43.4 F
Pagosa Springs
Saturday, June 3, 2023

Tempers flared when miners crossed Indian country

We continue from last week. In 1874, E.H. Ruffner from the U.S. Army Corps of Engineers reported, “The consequences of war with the powerful and...

The Meeker Massacre and a move by the Utes

This week we continue with the account of the Meeker Massacre started last week — one of the worst defeats suffered by the frontier...

Hot springs, hot water and high hopes

A major problem of concern to the pioneer citizens of Pagosa Springs was solving the riddle of who owned the Pagosa Hot Springs, plus...

More early reports about the springs

We have been writing about the 1859 visit to the Pagosa Hot Springs by Capt. John M. Macomb, a topographical engineer for the United...

The people behind the names: the Archuletas

We are exploring the source and meaning of the name of the county we live in, Archuleta County. The territory of Colorado was created in...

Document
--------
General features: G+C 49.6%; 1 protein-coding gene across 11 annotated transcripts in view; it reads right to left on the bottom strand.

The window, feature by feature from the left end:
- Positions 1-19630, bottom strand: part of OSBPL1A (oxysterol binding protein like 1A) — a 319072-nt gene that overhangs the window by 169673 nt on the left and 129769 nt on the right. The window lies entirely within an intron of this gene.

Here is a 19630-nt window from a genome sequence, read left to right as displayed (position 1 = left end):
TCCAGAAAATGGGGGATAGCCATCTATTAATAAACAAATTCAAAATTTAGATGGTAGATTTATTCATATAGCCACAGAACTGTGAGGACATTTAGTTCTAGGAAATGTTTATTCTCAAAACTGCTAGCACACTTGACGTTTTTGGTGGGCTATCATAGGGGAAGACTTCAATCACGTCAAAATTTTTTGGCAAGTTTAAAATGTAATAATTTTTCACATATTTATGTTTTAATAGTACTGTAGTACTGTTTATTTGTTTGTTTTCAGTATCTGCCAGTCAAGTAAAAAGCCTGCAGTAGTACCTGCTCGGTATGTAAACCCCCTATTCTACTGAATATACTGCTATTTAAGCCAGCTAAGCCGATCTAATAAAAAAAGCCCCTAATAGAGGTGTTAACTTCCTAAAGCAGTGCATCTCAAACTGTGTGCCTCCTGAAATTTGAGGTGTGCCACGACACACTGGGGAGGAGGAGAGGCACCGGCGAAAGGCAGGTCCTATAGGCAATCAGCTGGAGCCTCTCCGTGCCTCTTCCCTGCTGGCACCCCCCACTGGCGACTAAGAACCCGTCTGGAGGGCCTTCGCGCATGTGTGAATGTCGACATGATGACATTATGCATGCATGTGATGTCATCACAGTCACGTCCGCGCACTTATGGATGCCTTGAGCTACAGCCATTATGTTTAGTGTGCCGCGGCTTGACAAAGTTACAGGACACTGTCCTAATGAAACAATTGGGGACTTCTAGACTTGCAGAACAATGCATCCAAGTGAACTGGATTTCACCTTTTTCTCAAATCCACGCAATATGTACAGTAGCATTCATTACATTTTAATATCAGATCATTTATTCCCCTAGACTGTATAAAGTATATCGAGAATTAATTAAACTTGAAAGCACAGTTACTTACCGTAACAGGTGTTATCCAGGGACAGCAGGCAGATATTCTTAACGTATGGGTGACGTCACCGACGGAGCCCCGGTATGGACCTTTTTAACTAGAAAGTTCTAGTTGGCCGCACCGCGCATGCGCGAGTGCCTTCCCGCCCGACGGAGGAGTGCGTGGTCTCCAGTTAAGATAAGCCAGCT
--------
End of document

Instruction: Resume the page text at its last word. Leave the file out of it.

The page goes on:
Pagosa’s Past: Getting from here to there and back

By John M. Motter PREVIEW Columnist I’ve been told by people who should know that the English language is one of the hardest of all languages...

A changing Pagosa Country

One of the most common discussion topics among a group of old-timers is, “What ever happened to the good old days? Have you noticed...

Summer Historic Preservation Series to continue in June

By Cindy Schultz Special to The SUN As Historic Preservation Month winds down for 2018, we reflect on our shared past and our shared experience(s). On...

Elwood Pass or Wolf Creek Pass? Surveys test the trails

We’ve been writing about how Wolf Creek Pass came to replace Elwood Pass as the main entryway across the San Juan Mountains into Pagosa...

Years of growth and progress

The early 1900s were years of growth and progress for Pagosa Country. The Rio Grande and Pagosa Springs Railroad had laid track across Coyote...

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